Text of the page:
5. Excessive Flopping and Terrible Refs
I would throw Toback a bone on this complaint, but he’s a little late to the party. Last time I checked, the quality of refereeing and the debate on how to aid them in an increasingly difficult decision-making process is one of the largest controversies in the sport. And as for diving, it’s one of the few problems in the game that FIFA and the governing bodies are actually attempting to alleviate. As he pointed out, even us diehard fans know these are two massive problems in our sport.
But while Shaun admitted that cheating and poor refereeing can give a team an “advantage” in American sports, he took it a step further by asserting that matches and tournaments are “routinely” and “completely” decided by these kinds of events in soccer. Is he trying to say that outcomes in the NBA, MLB and NFL are never influenced by these sins?
Wait, I seem to recall an NFL Conference Championship game that just might have been influenced by a controversial referee decision. I also remember Tim Donaghy and the NBA’s referee betting scandal that possibly influenced playoff basketball games. Armando Galarraga had his place in baseball history destroyed when his perfect game was botched by umpire Bill Hohn.
I’m also guessing that Toback thinks player cheating is exclusive to soccer. Ignoring that the NBA’s Manu Ginobli is a serial flopper — after all, he’s a dirty foreigner — players try to deceive the referees with diving in the NHL (Alex Ovechkin), college basketball (Kemba Walker) and even the NFL (Brett Favre). And while we’re on the topic of players gaming the system, maybe we should just ignore that whole steroids thing that did/didn’t happen in baseball.
Point is, every sport has its black eyes and bad sheep. Holding those against one sport while ignoring the faults of other sports is not only hypocritical, but also a bad reason to think a sport can’t build it’s popularity if those horrible things are happening. Last time I checked, the American sports leagues all recovered from these “disasters.”
6. The Mystery of Extra Minutes and Other Vague Soccer Rules
Here’s the thing about sports: they all have different rules. And in every sport, there are confusing rules. Try explaining icing or offsides to a non-hockey fan, you’ll run into problems. The NBA has been grappling with how to call traveling for a half century. In the NFL, you’re allowed to hit certain players one way, but other players only in a different way.
Just like with any other sport, it takes some time to learn the rules. You can’t just learn them over night, and it takes repeated viewing to learn the differences in how to call a certain situation one way or another.
But if you say that there are virtually no people in this country that have been watching soccer their entire lives and that’s why no one get’s the rules, you must be smoking crack. I sat and watched yesterday’s women’s final with over 70 people (ages 15 – 65) yesterday at a bar in Dayton, Ohio, and just about all of them correctly thought the Japan offsides call in the second half was a bad one. And that’s just one small bar in a mid-sized Midwestern town.
And if you’re really in need of some clarification on the “vague” rules of soccer, read the damn rulebook.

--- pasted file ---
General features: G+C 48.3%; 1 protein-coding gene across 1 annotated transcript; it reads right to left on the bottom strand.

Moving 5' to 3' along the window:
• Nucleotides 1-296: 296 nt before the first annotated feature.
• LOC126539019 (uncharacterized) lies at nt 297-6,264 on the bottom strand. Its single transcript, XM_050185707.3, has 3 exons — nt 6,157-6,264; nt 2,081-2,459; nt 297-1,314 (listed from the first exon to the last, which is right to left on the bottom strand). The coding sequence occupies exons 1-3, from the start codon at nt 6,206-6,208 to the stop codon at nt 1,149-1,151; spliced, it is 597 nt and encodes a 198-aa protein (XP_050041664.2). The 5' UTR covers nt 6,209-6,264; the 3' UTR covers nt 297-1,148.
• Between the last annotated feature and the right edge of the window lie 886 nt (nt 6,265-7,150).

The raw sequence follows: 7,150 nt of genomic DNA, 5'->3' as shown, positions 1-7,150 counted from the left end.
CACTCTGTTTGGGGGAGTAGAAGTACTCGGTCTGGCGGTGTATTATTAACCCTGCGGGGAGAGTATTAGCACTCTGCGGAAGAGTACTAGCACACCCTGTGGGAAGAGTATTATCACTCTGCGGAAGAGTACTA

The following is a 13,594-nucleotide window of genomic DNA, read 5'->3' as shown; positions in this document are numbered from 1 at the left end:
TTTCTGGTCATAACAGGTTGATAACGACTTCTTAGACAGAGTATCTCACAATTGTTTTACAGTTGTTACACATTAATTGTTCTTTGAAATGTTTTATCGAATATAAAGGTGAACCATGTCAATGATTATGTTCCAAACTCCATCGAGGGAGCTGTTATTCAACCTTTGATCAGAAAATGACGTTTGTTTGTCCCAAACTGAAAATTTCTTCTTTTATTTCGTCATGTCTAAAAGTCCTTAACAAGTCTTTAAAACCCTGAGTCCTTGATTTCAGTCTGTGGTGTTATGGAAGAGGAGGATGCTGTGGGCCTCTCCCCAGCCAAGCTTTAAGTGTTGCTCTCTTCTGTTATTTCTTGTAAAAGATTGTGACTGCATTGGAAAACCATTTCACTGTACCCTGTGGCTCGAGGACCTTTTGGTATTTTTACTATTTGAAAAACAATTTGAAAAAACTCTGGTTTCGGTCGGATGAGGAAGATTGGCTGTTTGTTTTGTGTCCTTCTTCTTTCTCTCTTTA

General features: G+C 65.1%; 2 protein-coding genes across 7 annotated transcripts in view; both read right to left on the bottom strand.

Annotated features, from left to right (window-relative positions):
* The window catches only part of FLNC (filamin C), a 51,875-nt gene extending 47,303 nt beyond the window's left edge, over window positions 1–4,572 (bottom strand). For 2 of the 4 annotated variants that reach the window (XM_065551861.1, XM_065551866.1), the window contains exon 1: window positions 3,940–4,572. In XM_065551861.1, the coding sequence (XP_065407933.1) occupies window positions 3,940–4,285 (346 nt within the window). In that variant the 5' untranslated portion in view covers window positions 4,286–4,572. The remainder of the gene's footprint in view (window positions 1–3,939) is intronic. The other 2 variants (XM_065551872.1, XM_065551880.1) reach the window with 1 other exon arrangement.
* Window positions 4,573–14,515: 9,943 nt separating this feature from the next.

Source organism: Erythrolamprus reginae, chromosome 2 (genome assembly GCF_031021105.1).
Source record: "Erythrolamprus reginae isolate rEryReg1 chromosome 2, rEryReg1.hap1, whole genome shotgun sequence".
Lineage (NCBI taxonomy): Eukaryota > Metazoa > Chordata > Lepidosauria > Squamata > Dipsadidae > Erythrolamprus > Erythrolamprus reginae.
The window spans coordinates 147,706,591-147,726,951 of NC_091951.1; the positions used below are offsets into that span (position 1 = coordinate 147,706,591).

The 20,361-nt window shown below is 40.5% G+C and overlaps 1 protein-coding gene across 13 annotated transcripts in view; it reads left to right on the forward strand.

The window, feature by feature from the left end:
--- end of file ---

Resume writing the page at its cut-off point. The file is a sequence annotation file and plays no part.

7. Americans Suck at Soccer
No, the US Men’s National team isn’t a World Cup winner, and we’re still a ways off. But it would be foolish to suggest that we suck. There are a slew of Americans playing in the top leagues in the world. We knocked off World and European champions Spain in the Confederations Cup in 2009. We’ve made it to the World Cup quarter finals, something many nations can’t say. And that’s just the men. Our two-time world champion women’s team has made the semifinals or better in every major women’s tournament ever.
Even if we haven’t produced our own American star yet, that has more to do with our crap youth development system than the sport not attracting our biggest and fastest youth athletes. We don’t need LeBron James or Ray Lewis sized athletes to be competitive… Spain’s world-dominating side have an average height of just 5’10”.
And if he really does want the game to succeed, Toback propagating a bunch of biased, non-factual bullshit as to why the game sucks isn’t helping the problem.
What it seems like is that, though Shaun insists he has tried to like the game, he has gone into every soccer experience with the same worn-out preconceptions and never looks past what the xenophobe hivemind has instructed him to believe. To fear what is foreign is natural, but to not take the time to learn about it before developing an opinion is ignorant.
Five minutes of Google searches on each objection would have stopped this article in its tracks, but it’s clear that the author didn’t feel it necessary to put in due diligence. It’s always best to bash things without doing your homework, right Shaun?
To be honest though, I don’t know what the guy’s problem is. Maybe some little football playing lassie (lad?) broke his heart at some point during his youth. Or perhaps he’s bent out of shape that he finally invested himself in the sport, and had his heart ripped out when the ladies lost yesterday’s final. So goes soccer, Toback… get used to it.
What’s really interesting though is that if Toback is so disinterested in soccer, then he wouldn’t have written an article all about it in the first place. Even though he thinks he’s tried and failed to get caught up in the “fever” that surrounds soccer, his article actually proves that he might have caught the sickness more than he thought.